This exquisite group, probably by an expatriate North German craftsman after Bernini (1598-1680), sits on an ebonised base with ivory reliefs of Perseus and the dragon and swags of fruit; height overall, 41.9cm, width, 24cm.
The subject is the beautiful Daphne, daughter of the river god Peneus, who ran from the unwelcome amorous approaches of the god Apollo.
Daphne called to her father for help and he saved her by turning her into a laurel bush.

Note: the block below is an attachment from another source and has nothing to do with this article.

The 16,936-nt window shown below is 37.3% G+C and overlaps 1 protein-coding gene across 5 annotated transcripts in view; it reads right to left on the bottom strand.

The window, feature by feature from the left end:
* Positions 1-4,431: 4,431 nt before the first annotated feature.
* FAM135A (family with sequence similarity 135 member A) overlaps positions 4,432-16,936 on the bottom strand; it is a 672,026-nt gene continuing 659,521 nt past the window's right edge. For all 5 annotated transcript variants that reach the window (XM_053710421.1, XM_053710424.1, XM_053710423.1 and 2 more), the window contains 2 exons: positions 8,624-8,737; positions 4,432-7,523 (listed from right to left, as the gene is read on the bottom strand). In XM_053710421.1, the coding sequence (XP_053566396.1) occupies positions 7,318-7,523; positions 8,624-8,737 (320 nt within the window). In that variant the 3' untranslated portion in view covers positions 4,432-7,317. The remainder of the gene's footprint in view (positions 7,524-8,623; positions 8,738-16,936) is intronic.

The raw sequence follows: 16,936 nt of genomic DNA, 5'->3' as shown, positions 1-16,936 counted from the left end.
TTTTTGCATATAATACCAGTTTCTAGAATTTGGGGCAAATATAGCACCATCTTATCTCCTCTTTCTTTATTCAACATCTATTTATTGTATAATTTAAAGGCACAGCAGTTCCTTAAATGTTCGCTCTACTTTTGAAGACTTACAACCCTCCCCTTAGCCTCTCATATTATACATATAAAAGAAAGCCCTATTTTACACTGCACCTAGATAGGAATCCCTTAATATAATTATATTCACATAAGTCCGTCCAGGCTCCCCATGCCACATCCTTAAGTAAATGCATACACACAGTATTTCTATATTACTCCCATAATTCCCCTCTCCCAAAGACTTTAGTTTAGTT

The purchase of the piece, for 60 crowns, by John, 5th Earl of Exeter (1648-1700) was recorded in 1681 in the notes of his steward Culpepper Tanner.
It was recorded again by him in the 1688 Burghley Inventory as in: ‘My Lady’s Clossett……A Daphne & Apollo in Ivory on a pedistall of Ebony & Carved by —‘.